Marc Chagall once said “Great art picks up where nature ends”. Artists know this instinctively, and many art critiques may find this is their credo. For every artist, there is a line where they allow imagination and invention to take over. This either occurs voluntarily or not; planned or not. Nature, it is said has within it all the lessons an artist needs – but I think that only applies if the definition of nature is expanded to include the artists own imagination.
Many artists use photographs as a reference in their work – a convenient scaffold from which to glean needed information. Yet, most artists also realize the limitations inherent in the information a photograph provides. Is it a good composition? Can you see any detail in the shadows? Are the proportions distorted? Are the colors accurate? These are just a few areas where a photo can differ from reality – and in most cases does. Many experienced artists can instinctively improve on the limitations of photographs – creating a painting that looks better, more aesthetic than the original photo. How can that be done?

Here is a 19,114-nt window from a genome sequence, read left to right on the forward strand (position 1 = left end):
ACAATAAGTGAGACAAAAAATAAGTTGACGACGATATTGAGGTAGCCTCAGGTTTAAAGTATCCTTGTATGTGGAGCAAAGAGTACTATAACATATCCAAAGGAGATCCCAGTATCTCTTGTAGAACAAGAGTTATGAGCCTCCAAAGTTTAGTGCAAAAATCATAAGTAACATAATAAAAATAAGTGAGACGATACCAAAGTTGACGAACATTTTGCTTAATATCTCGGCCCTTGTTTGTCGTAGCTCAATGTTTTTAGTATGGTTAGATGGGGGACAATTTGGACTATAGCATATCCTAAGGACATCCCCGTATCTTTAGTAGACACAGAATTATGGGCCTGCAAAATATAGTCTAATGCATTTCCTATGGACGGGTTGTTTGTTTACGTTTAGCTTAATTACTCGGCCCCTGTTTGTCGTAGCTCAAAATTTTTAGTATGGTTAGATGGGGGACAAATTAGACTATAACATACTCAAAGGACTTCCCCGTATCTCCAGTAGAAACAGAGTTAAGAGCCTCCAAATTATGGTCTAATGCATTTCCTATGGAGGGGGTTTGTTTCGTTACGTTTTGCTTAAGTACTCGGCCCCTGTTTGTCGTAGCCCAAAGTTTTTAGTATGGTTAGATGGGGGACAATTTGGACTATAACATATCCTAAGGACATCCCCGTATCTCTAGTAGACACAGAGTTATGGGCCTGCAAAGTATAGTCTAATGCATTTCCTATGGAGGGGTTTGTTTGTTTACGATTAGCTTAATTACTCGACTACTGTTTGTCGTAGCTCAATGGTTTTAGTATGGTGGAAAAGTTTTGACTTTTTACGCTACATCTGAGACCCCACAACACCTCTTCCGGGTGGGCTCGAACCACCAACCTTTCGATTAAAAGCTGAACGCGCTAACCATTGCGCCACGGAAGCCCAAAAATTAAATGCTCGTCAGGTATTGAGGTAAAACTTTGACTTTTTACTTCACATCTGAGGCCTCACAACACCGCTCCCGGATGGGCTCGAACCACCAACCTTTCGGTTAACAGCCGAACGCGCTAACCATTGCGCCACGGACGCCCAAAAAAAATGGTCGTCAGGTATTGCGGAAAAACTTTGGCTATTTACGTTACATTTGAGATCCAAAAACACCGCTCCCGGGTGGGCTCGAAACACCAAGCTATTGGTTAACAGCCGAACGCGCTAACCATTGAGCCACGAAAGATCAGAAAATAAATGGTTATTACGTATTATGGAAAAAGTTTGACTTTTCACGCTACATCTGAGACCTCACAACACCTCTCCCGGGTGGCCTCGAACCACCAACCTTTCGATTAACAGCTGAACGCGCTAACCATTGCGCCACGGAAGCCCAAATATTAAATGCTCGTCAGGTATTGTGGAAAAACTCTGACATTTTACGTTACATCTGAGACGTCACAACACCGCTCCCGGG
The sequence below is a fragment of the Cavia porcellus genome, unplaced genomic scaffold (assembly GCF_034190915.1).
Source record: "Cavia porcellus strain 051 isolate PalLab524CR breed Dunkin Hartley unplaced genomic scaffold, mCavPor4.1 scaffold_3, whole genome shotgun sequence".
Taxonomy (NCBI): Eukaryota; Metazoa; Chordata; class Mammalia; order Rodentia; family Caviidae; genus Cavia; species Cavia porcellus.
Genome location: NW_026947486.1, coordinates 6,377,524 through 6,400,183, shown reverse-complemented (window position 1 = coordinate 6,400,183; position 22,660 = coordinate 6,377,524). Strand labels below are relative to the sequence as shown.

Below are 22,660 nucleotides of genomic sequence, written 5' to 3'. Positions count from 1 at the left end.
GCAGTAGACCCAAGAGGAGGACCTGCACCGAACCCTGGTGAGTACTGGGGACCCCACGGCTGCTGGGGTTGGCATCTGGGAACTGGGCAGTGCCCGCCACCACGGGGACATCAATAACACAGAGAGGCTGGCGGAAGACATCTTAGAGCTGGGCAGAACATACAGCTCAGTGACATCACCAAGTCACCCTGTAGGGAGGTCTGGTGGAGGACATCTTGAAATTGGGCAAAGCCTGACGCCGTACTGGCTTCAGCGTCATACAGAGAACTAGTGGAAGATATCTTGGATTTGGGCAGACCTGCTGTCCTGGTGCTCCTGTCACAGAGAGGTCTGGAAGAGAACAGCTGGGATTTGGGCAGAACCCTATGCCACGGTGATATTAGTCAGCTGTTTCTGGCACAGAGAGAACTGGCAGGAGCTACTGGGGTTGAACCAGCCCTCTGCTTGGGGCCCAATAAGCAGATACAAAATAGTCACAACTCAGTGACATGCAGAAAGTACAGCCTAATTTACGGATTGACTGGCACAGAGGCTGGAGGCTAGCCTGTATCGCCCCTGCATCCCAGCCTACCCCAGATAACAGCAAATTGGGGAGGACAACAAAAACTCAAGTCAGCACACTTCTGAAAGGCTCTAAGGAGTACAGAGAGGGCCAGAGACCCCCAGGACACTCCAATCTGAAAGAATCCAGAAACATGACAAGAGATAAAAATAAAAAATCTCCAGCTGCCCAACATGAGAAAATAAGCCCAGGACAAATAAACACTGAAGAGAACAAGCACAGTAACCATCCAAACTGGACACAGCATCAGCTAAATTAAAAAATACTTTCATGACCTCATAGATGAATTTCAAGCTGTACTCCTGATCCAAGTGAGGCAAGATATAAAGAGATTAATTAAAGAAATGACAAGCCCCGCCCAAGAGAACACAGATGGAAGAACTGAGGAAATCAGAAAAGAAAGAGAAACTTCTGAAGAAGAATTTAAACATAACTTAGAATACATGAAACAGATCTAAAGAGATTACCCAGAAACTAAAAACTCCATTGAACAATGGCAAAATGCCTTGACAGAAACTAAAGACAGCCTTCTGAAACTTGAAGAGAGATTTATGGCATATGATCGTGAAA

Imagination. Copy directly from nature? or directly from a photograph? I know artists today, and have seen other artists’ paintings who use photographs exclusively as reference. The most successful of these understand a photo must be a point of reference and a point of departure. At some point, imagination, edits, invention always gets incorporated. In the same way, I know artists who work exclusively from nature. The best of these also understand imagination is a vital component in their work. A mountain gets moved for the sake of composition. A tree branch is extended to fill in an area and lend a directional line. The color key is changed. A boulder is left out. A figure is added. In this way, a painting (and I would say all real art) is a rich mash of the artists inner most thoughts – an inside out working of the artists attempt to reveal the beauty seen in something that others may have missed.